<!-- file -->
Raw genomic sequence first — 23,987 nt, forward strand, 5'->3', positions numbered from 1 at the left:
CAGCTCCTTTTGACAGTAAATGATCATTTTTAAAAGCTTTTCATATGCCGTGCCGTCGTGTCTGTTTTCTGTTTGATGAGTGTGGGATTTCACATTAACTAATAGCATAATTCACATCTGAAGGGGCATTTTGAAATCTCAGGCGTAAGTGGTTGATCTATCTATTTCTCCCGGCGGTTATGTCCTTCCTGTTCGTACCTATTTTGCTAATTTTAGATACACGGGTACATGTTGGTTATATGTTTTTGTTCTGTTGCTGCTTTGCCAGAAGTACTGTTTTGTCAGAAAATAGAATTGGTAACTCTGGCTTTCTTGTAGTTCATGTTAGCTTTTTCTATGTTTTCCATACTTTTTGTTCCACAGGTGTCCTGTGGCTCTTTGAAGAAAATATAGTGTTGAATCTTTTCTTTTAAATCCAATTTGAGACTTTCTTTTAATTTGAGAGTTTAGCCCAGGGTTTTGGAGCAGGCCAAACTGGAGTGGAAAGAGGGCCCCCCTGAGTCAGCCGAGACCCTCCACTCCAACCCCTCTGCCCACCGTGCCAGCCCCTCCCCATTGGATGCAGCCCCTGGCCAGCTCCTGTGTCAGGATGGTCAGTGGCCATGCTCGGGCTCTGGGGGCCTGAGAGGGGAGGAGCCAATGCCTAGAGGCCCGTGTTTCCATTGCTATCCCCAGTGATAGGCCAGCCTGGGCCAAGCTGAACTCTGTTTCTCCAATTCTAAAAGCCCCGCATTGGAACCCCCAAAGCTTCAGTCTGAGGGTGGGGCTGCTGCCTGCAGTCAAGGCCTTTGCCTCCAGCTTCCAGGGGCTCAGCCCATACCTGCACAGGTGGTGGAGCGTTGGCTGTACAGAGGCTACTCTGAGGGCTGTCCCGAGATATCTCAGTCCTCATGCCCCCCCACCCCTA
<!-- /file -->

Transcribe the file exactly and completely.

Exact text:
Raw genomic sequence first — 23,987 nt, forward strand, 5'->3', positions numbered from 1 at the left:
CAGCTCCTTTTGACAGTAAATGATCATTTTTAAAAGCTTTTCATATGCCGTGCCGTCGTGTCTGTTTTCTGTTTGATGAGTGTGGGATTTCACATTAACTAATAGCATAATTCACATCTGAAGGGGCATTTTGAAATCTCAGGCGTAAGTGGTTGATCTATCTATTTCTCCCGGCGGTTATGTCCTTCCTGTTCGTACCTATTTTGCTAATTTTAGATACACGGGTACATGTTGGTTATATGTTTTTGTTCTGTTGCTGCTTTGCCAGAAGTACTGTTTTGTCAGAAAATAGAATTGGTAACTCTGGCTTTCTTGTAGTTCATGTTAGCTTTTTCTATGTTTTCCATACTTTTTGTTCCACAGGTGTCCTGTGGCTCTTTGAAGAAAATATAGTGTTGAATCTTTTCTTTTAAATCCAATTTGAGACTTTCTTTTAATTTGAGAGTTTAGCCCAGGGTTTTGGAGCAGGCCAAACTGGAGTGGAAAGAGGGCCCCCCTGAGTCAGCCGAGACCCTCCACTCCAACCCCTCTGCCCACCGTGCCAGCCCCTCCCCATTGGATGCAGCCCCTGGCCAGCTCCTGTGTCAGGATGGTCAGTGGCCATGCTCGGGCTCTGGGGGCCTGAGAGGGGAGGAGCCAATGCCTAGAGGCCCGTGTTTCCATTGCTATCCCCAGTGATAGGCCAGCCTGGGCCAAGCTGAACTCTGTTTCTCCAATTCTAAAAGCCCCGCATTGGAACCCCCAAAGCTTCAGTCTGAGGGTGGGGCTGCTGCCTGCAGTCAAGGCCTTTGCCTCCAGCTTCCAGGGGCTCAGCCCATACCTGCACAGGTGGTGGAGCGTTGGCTGTACAGAGGCTACTCTGAGGGCTGTCCCGAGATATCTCAGTCCTCATGCCCCCCCACCCCTA